Home   Chapter Home   Jobs   Conferences   Fellowships   Books



Advertisement

Kidney non-tumor

Tubular and interstitial diseases

Acute pyelonephritis


Reviewers: Nikhil Sangle, M.D. (see Reviewers page)
Revised: 23 December 2012, last major update August 2012
Copyright: (c) 2003-2012, PathologyOutlines.com, Inc.

General
=========================================================================

● Acute suppurative (pus forming) infection of kidney collecting system as well as renal parenchyma
● Affects infants and young children with congenital lesions, women of childbearing age, men and women age 60+ years (due to nodular hyperplasia of prostate, cystoceles in women, cervical carcinoma, nephrolithiasis)
● Also associated with diabetes or immunocompromise

Clinical features
=========================================================================

Causes: urinary tract infection (UTI), instrumentation, obstruction, pregnancy (4-6% have bacteriuria, 20% have symptoms if untreated), vesicoureteral reflux
Bacterial UTI: due to colonization of distal urethra and introitus by coliform bacteria with adhesins on P-fimbriae (pili), plus upward spread via instrumentation or catheterization; more common in women than men due to short urethra, no anti-bacterial prostatic fluid, hormonal changes, sex-related trauma
● Usually gram negative rods from fecal flora (E. coli, Enterobacter, Klebsiella, Proteus, Streptococcus faecalis) or Staph
● Ascending route most common; also hematogenous spread of bacteria to kidney
Intrarenal reflux: via open ducts at tips of papillae; most common at poles of kidney where papillae have flat or concave tips; demonstrate via voiding cystourethrogram (seen in 50% of children with UTI)
Vesicoureteral reflux: due to short intravesical ureter, spinal cord injuries; some UTIs; independent risk factor for renal scar formation after acute pyelonephritis in infants (J Urol 2012;187:1032)
Signs / symptoms: sudden onset of costovertebral angle pain, symptoms of systemic infection or urinary tract infection, pyuria or white blood cell casts

Complications
=========================================================================

Papillary necrosis: more common with diabetes and urinary tract obstruction; usually bilateral; variable number of pyramids involved; coagulative necrosis of tubules; usually limited white blood cell response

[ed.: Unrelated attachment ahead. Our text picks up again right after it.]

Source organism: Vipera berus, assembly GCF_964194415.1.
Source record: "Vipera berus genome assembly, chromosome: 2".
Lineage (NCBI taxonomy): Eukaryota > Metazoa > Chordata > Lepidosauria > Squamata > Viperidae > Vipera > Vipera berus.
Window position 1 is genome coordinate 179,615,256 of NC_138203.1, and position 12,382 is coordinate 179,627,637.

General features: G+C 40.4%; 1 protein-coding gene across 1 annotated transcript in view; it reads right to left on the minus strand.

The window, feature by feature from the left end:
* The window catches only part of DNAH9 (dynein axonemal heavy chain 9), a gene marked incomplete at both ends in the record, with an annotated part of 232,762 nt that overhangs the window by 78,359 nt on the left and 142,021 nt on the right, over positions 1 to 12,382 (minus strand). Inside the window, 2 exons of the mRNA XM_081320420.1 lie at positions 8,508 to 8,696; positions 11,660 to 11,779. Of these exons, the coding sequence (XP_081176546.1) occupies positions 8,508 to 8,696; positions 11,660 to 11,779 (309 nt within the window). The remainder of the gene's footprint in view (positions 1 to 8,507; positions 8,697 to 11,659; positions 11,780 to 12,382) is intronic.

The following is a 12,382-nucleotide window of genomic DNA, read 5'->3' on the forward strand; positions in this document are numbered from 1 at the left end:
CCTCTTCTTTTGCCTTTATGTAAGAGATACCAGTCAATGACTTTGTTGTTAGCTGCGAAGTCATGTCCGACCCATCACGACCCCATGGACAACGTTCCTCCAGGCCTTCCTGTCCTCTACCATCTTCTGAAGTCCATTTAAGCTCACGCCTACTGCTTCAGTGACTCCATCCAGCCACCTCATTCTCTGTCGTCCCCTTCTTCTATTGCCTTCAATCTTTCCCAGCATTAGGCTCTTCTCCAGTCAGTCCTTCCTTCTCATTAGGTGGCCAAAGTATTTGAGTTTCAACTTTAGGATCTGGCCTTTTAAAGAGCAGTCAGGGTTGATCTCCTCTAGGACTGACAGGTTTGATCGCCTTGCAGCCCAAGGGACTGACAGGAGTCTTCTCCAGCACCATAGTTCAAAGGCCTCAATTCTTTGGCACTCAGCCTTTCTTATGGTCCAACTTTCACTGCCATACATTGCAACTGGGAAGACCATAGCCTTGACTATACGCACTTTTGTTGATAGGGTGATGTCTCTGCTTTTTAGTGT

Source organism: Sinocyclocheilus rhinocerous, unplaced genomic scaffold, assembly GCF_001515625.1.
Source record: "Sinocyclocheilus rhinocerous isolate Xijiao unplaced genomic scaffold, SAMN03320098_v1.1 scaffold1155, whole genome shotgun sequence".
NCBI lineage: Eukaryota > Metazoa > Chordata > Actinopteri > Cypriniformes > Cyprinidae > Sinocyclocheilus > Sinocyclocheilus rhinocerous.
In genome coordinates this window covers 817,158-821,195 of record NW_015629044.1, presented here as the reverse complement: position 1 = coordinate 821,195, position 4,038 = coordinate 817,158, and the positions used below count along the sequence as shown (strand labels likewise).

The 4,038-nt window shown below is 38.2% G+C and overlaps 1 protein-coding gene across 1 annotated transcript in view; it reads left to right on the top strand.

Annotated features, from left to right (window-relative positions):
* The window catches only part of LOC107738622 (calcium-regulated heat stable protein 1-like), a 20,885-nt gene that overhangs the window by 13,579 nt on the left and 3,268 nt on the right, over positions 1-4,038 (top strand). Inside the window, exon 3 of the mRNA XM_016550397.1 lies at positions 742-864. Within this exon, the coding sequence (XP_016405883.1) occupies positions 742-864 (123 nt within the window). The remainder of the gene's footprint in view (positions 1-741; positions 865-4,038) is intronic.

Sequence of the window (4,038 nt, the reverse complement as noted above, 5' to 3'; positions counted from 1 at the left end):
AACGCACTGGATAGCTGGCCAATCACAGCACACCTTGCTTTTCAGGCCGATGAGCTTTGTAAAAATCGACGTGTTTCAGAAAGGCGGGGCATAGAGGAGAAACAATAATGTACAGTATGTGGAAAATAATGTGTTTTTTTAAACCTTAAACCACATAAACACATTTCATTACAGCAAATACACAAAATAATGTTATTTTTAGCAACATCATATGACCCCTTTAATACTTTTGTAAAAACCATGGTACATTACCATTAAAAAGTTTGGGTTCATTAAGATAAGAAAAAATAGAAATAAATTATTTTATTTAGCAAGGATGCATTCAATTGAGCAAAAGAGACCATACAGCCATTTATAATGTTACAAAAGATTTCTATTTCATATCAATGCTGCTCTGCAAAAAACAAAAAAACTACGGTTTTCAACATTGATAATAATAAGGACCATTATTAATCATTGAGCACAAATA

Perinephric abscess: extension of pus through renal capsule into adjacent tissue
Pyonephrosis: total or almost complete obstruction prevents drainage of pus

Treatment
=========================================================================

● Antibiotics usually eliminate symptoms in a few days (Am Fam Physician 2011;84:519, Lancet 2012;380:484)
● Persistent bacteriuria is usually associated with obstruction, diabetes and immunocompromise

Gross description
=========================================================================

● Focal abscesses or wedge-shaped areas of suppuration

Gross images
=========================================================================



Acute pyelonephritis


Renal papillary necrosis

Micro description
=========================================================================

● Patchy suppurative inflammation, primarily cortical, with edema, neutrophils in interstitium and tubular lumina, and tubular necrosis
● Cortical abscesses and necrosis
● Glomeruli and vessels usually normal (Candida affects glomeruli)

Micro images
=========================================================================





Acute pyelonephritis

Virtual slides
=========================================================================


   
Acute and chronic pyelonephritis


Pseudomonas abscess

End of Kidney non-tumor > Tubular and interstitial diseases > Acute pyelonephritis

Ref Updated: 8/16/12


This information is intended for physicians and related personnel, who understand that medical information is often imperfect, and must be interpreted in the context of a patient's clinical data using reasonable medical judgment. This website should not be used as a substitute for the advice of a licensed physician.

All information on this website is protected by copyright of PathologyOutlines.com, Inc. Information from third parties may also be protected by copyright. Please contact us at copyrightPathOut@gmail.com with any questions (click here for other contact information).